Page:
Haslam Students Help Devise New Retention Strategy for the University

February 9, 2018

Three Haslam College of Business student interns helped the provost's office find a segment of at-risk first-time freshmen who were previously falling through the cracks. The Office of the Provost enlisted the help of undergraduate business analytics students Bryce Curtsinger and Tanner Martin, who both graduated in May, and graduate student Brady Gail.

The students reviewed three years of student success data. They found that student retention odds start to slip earlier than the university officials had previously thought: a student is at increased risk of dropping out after failing to complete even one course.

Specifically, the business analytics students confirmed a detail that Assistant Provost and Director of Institutional Research and Assessment Denise Gardner suspected from looking at preliminary numbers. Students who fail to earn class credit because they take NCs (no credit) and Ws (course withdrawal) in challenging courses are at a higher risk of leaving the university before completing their degrees.

While the results are simple, coming to them was a complicated process. Before seeing these results, pinpointing at-risk students primarily relied on GPA. That method of filtering for struggling students is flawed because Ws (four of which are allowed during a student’s time at UT) and NCs (unlimited) do not factor into the GPA. Consequently, a student could fail to earn credit for numerous courses and still appear to be doing well.

Compounding this problem, students in some of the university's gateway foundational courses — including courses in English, math and foreign languages — automatically get an NC if they don’t achieve an A, B or C. Lower grades are not given in those courses; students who get an NC and want credit for the course must retake the course until they earn a C or better.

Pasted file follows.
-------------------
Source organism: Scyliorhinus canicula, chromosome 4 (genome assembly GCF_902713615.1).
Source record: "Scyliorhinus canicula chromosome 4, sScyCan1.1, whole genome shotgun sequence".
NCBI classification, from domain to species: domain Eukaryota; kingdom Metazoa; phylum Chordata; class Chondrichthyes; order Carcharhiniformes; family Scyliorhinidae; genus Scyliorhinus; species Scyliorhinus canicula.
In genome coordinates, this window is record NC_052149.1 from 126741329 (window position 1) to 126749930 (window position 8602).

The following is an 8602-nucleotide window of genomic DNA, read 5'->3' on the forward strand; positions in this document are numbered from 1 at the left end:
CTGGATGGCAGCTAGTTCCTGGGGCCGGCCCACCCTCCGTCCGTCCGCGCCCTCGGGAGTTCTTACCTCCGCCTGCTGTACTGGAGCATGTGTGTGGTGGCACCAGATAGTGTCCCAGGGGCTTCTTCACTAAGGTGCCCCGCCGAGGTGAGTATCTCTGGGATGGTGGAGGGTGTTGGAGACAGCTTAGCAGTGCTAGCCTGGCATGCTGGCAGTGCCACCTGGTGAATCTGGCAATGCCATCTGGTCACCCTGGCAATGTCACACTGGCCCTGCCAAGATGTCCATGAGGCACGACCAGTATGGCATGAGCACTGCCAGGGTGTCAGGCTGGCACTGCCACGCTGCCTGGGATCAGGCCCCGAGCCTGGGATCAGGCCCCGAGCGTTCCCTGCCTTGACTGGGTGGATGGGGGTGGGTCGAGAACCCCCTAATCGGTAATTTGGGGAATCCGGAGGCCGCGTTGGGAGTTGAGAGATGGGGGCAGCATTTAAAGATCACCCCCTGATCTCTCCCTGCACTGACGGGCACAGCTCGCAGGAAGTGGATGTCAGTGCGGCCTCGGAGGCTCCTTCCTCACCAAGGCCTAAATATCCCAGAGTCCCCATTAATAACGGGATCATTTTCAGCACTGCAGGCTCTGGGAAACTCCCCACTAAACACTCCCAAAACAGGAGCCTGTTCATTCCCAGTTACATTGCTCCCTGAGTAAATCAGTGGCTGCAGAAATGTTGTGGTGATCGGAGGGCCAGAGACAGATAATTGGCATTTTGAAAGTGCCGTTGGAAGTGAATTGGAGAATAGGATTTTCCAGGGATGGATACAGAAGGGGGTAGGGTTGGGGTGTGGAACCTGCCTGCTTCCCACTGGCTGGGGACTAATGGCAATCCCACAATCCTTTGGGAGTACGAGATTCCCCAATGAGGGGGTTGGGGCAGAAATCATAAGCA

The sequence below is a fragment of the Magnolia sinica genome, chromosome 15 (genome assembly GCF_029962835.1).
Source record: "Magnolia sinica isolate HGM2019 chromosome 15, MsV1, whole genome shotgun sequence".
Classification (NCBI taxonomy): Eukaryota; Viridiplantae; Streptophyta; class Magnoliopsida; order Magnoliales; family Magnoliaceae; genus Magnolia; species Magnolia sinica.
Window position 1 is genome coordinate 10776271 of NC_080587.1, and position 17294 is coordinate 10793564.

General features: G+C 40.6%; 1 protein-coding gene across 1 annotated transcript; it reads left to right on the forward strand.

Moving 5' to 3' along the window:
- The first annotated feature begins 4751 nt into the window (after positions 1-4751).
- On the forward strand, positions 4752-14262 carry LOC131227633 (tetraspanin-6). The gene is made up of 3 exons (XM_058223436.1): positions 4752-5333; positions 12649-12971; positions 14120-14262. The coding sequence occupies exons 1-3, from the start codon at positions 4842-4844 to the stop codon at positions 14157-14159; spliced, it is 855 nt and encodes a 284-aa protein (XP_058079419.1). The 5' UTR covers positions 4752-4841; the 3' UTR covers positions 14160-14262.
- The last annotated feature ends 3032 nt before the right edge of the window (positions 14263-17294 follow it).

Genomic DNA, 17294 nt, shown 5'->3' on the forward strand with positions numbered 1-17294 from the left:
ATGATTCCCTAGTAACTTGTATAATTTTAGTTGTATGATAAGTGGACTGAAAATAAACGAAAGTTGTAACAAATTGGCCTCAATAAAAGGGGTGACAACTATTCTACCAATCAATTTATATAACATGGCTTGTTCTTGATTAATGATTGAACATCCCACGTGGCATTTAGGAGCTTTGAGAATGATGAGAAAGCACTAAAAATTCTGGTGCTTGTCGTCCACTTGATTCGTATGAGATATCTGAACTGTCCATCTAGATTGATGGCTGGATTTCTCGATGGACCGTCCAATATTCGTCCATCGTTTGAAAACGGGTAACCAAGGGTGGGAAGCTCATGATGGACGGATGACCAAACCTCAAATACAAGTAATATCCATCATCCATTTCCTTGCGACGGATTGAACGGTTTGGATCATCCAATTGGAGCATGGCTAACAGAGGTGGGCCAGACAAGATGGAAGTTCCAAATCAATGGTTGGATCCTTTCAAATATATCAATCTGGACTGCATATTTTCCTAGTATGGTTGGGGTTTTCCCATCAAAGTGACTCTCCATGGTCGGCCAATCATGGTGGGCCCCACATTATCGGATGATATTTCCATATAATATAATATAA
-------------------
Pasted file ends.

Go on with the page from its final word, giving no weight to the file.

Students who fail to get credit in one of these gateway courses could be destined for failure unless they get some academic assistance.

On a more positive note, the interns found that students who flounder during their first semester tend to persevere if they are able to rebound academically in their second semester. This finding reinforces the importance of earlier intervention.

The university has already used the results to begin intervening more quickly to get at-risk students academic assistance including:

  • Sharing the findings with the student success team and advisors so they can get to these students faster and offer some form of remediation.
  • Starting this spring, revising the system of warning students who are failing to make satisfactory academic progress. Federal, state and university regulations require that a student make satisfactory academic progress toward their degree — that is, that they maintain a minimum GPA of 2.0 and successfully complete 67 percent of their total attempted hours — to retain their financial aid. In the past, the university has checked students’ SAP at the end of each year. It will now check each semester and alert students who are in danger.
  • Continuing to study the current system of awarding NCs and Ws to see what the university might change to improve student retention.
  • Enlisting the help of two more interns this spring — Derek Shambo, a grad student in business analytics,and Karson Stone, a graduate student in industrial engineering — to help identify other segments of at-risk students and develop strategies for connecting them with resources to promote student success.